For a man who likes working with his hands and who appreciates the meaning of home, a second act as a handyman for HRB’s Independent Living keeps him busy—and fulfilled.

The time had come to stop climbing roofs. Steve Johnson had bagged quite a few peaks as the owner of Bainbridge Solar, but at 79, it seemed foolish to continue. He had liked installing solar panels, in particular the interactions with clients, and he found himself missing that social connection in retirement. When he got word that HRB was looking for skilled handymen for its Independent Living program, Steve decided to get involved.

Independent Living performs health and safety home modifications, free of charge, for income-eligible older adults and people with disabilities who own or rent on Bainbridge. Through measures such as grab bar, handrail, and walk-in shower installation, the program aims to prevent falls and their independence-robbing aftermath and to create a safe and functional environment that allows clients to remain in their homes.

Working with HRB has proven to be very satisfying for Steve. His former solar clients, not surprisingly, were some of the more well-off residents of Bainbridge, and his volunteer work has tended to attract and serve a similar crowd. Although he does not discount the importance of that work to the community, he expresses a preference for his current focus on working for people who for reasons of age or income would not receive these services otherwise.

Steve believes in the mission of HRB, his commitment to affordable housing grounded by his deep roots in the Bainbridge community. He and his wife, Vicky, arrived in the early 70s and started their family here. They paid about $75/month for their “shack” on Pleasant Beach, which has since been replaced with a home more befitting the neighborhood. Steve’s first teaching job took them to the University of Alaska. Twelve years later and tired of Alaska, they wanted nothing more than to live on Bainbridge and be closer to relatives and family there. So, Steve accepted a job as executive director of the Washington Public Utility Districts Association in Seattle which allowed the family to return home.

He bought a house on the island 36 years ago, when the gap between home prices and salaries was not so precipitous. His daughter was likewise lucky, buying her Bainbridge home during the depths of the 2009 recession. But he wants to see factors other than luck—and largess—determine the makeup of the Bainbridge community. He is concerned that the island’s housing market does not allow middle-class people to live here and is dismayed that fire fighters and police officers largely live off island due to the cost of housing. If we were ever to face a natural disaster or other all-hands-on-deck situation, he cautions, Bainbridge would be at a disadvantage.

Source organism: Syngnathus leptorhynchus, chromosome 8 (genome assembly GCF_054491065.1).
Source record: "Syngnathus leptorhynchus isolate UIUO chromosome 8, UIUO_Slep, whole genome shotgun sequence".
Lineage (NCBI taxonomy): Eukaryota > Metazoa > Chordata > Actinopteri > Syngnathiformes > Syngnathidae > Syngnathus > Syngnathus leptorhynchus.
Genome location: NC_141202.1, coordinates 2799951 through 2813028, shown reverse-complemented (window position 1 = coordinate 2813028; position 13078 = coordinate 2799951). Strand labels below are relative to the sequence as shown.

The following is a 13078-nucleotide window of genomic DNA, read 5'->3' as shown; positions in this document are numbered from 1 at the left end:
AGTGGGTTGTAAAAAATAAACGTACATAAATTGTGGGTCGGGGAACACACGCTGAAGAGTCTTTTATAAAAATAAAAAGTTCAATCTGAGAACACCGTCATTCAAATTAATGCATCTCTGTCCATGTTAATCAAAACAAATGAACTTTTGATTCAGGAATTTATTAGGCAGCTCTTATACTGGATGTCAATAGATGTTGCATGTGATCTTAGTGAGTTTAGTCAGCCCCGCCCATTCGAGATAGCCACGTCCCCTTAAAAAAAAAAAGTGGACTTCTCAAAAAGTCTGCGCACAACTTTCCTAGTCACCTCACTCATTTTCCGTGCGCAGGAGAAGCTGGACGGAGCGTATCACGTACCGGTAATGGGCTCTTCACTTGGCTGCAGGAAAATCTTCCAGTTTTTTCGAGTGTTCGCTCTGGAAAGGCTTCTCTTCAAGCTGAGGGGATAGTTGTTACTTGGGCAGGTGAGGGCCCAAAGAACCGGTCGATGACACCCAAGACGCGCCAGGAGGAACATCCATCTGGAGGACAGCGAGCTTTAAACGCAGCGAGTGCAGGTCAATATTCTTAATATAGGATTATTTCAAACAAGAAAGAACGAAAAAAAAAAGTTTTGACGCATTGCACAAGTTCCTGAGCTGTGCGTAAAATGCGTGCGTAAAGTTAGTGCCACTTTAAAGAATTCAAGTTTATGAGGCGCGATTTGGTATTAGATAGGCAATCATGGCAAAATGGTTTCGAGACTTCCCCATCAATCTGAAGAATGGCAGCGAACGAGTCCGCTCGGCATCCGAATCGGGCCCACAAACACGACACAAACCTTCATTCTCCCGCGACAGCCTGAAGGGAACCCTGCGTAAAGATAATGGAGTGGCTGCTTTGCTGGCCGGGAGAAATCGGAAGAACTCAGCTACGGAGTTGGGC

Over the summer, he replaced a rotting deck for a program participant. She brought him tea with honey and cookies as he worked, and over the course of a few days he listened to her stories of escaping to the West from East Germany with her boyfriend in 1965. A couple weeks ago, he ran into her at Super Supper and was horrified to see her pedal off on her bike later that night into the rain and dark without any bike lights.

Steve also gets around by bike. In the early 70s, he would bike from Bainbridge to the University of Washington where he was a graduate student in political science. And for 23 years, he commuted by bike to a job in Seattle. So his concern for his client’s safety was well founded. He contacted Independent Living Program Manager Misty Eberspecher to see if the program could cover the cost of a taillight and flasher. She agreed, but as this was not a typical expense, HRB paid for the lights from its general operating fund rather than grant money. Steve installed the lights.

So much of Misty’s work extends beyond the scope of a project. She views her clients holistically, assessing not only what home modifications need to be done, but how they like to live. Where do they read or store their shoes? How do they cook? Do they garden, shop for groceries, or take walks? She uses this information to do more than modify the home, but also to provide lasting and personalized education around fall prevention and general wellbeing, perhaps by instructing them to designate a chair for getting dressed or rearrange a pantry to keep items within easy reach or by urging her clients to get their vision checked or try tai chi at the senior center. This kind of relationship continues well beyond the final touches on a work order.

Though a longtime supporter of HRB, Steve is new to the work of Independent Living, but already he has internalized the program’s ethos. Independent Living does more than create a safe bubble at home within which to contain one’s life but works to preserve health and confidence so that clients can get out into the community and live.